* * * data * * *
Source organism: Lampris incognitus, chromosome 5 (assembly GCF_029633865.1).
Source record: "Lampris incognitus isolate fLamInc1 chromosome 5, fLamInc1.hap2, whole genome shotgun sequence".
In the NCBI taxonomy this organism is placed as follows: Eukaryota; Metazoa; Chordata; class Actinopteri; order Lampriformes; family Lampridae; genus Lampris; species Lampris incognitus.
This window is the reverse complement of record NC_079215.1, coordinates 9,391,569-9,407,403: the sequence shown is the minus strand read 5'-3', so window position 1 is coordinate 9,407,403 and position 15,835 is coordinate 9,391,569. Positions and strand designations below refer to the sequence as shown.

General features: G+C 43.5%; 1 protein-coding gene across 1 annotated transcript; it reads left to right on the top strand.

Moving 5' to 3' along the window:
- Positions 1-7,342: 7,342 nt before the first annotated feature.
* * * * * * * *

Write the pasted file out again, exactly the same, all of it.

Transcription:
Source organism: Lampris incognitus, chromosome 5 (assembly GCF_029633865.1).
Source record: "Lampris incognitus isolate fLamInc1 chromosome 5, fLamInc1.hap2, whole genome shotgun sequence".
In the NCBI taxonomy this organism is placed as follows: Eukaryota; Metazoa; Chordata; class Actinopteri; order Lampriformes; family Lampridae; genus Lampris; species Lampris incognitus.
This window is the reverse complement of record NC_079215.1, coordinates 9,391,569-9,407,403: the sequence shown is the minus strand read 5'-3', so window position 1 is coordinate 9,407,403 and position 15,835 is coordinate 9,391,569. Positions and strand designations below refer to the sequence as shown.

General features: G+C 43.5%; 1 protein-coding gene across 1 annotated transcript; it reads left to right on the top strand.

Moving 5' to 3' along the window:
- Positions 1-7,342: 7,342 nt before the first annotated feature.